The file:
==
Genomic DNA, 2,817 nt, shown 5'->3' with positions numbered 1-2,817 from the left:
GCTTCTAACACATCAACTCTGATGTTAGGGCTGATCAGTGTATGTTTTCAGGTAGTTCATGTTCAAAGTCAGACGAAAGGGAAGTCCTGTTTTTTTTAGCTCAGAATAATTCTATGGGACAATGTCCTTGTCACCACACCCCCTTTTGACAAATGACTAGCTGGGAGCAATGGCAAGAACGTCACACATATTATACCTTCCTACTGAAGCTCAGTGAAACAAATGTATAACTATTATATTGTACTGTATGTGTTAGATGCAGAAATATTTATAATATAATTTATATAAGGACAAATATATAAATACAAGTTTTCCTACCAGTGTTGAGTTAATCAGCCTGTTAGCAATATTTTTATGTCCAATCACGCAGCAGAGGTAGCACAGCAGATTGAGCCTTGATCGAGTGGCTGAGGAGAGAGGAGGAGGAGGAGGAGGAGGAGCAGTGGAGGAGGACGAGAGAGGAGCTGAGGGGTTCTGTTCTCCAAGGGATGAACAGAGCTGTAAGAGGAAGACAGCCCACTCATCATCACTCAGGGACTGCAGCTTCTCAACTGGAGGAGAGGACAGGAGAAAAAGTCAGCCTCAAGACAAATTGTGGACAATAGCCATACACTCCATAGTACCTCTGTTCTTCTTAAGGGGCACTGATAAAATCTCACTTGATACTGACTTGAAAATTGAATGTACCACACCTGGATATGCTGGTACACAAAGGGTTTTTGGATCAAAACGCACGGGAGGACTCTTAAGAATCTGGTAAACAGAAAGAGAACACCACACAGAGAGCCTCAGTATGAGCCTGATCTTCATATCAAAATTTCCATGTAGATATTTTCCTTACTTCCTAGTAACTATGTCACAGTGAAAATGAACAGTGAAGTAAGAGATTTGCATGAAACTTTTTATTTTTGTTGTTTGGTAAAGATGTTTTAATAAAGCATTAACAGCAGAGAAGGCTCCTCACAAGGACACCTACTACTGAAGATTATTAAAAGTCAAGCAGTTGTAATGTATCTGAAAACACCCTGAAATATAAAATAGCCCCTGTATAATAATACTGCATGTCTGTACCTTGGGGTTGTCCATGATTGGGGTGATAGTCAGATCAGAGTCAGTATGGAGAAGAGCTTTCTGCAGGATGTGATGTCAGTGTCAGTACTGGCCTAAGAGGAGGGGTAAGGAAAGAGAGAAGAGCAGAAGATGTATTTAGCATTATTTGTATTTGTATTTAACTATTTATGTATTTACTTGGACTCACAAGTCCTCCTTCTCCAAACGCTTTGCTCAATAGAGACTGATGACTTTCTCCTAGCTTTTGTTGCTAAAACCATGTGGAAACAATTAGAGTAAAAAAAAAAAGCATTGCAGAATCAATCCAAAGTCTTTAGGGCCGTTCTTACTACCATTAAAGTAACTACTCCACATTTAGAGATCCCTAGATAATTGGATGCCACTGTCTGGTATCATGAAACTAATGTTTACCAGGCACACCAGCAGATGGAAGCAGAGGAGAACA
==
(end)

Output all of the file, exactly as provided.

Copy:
Genomic DNA, 2,817 nt, shown 5'->3' with positions numbered 1-2,817 from the left:
GCTTCTAACACATCAACTCTGATGTTAGGGCTGATCAGTGTATGTTTTCAGGTAGTTCATGTTCAAAGTCAGACGAAAGGGAAGTCCTGTTTTTTTTAGCTCAGAATAATTCTATGGGACAATGTCCTTGTCACCACACCCCCTTTTGACAAATGACTAGCTGGGAGCAATGGCAAGAACGTCACACATATTATACCTTCCTACTGAAGCTCAGTGAAACAAATGTATAACTATTATATTGTACTGTATGTGTTAGATGCAGAAATATTTATAATATAATTTATATAAGGACAAATATATAAATACAAGTTTTCCTACCAGTGTTGAGTTAATCAGCCTGTTAGCAATATTTTTATGTCCAATCACGCAGCAGAGGTAGCACAGCAGATTGAGCCTTGATCGAGTGGCTGAGGAGAGAGGAGGAGGAGGAGGAGGAGGAGCAGTGGAGGAGGACGAGAGAGGAGCTGAGGGGTTCTGTTCTCCAAGGGATGAACAGAGCTGTAAGAGGAAGACAGCCCACTCATCATCACTCAGGGACTGCAGCTTCTCAACTGGAGGAGAGGACAGGAGAAAAAGTCAGCCTCAAGACAAATTGTGGACAATAGCCATACACTCCATAGTACCTCTGTTCTTCTTAAGGGGCACTGATAAAATCTCACTTGATACTGACTTGAAAATTGAATGTACCACACCTGGATATGCTGGTACACAAAGGGTTTTTGGATCAAAACGCACGGGAGGACTCTTAAGAATCTGGTAAACAGAAAGAGAACACCACACAGAGAGCCTCAGTATGAGCCTGATCTTCATATCAAAATTTCCATGTAGATATTTTCCTTACTTCCTAGTAACTATGTCACAGTGAAAATGAACAGTGAAGTAAGAGATTTGCATGAAACTTTTTATTTTTGTTGTTTGGTAAAGATGTTTTAATAAAGCATTAACAGCAGAGAAGGCTCCTCACAAGGACACCTACTACTGAAGATTATTAAAAGTCAAGCAGTTGTAATGTATCTGAAAACACCCTGAAATATAAAATAGCCCCTGTATAATAATACTGCATGTCTGTACCTTGGGGTTGTCCATGATTGGGGTGATAGTCAGATCAGAGTCAGTATGGAGAAGAGCTTTCTGCAGGATGTGATGTCAGTGTCAGTACTGGCCTAAGAGGAGGGGTAAGGAAAGAGAGAAGAGCAGAAGATGTATTTAGCATTATTTGTATTTGTATTTAACTATTTATGTATTTACTTGGACTCACAAGTCCTCCTTCTCCAAACGCTTTGCTCAATAGAGACTGATGACTTTCTCCTAGCTTTTGTTGCTAAAACCATGTGGAAACAATTAGAGTAAAAAAAAAAAGCATTGCAGAATCAATCCAAAGTCTTTAGGGCCGTTCTTACTACCATTAAAGTAACTACTCCACATTTAGAGATCCCTAGATAATTGGATGCCACTGTCTGGTATCATGAAACTAATGTTTACCAGGCACACCAGCAGATGGAAGCAGAGGAGAACA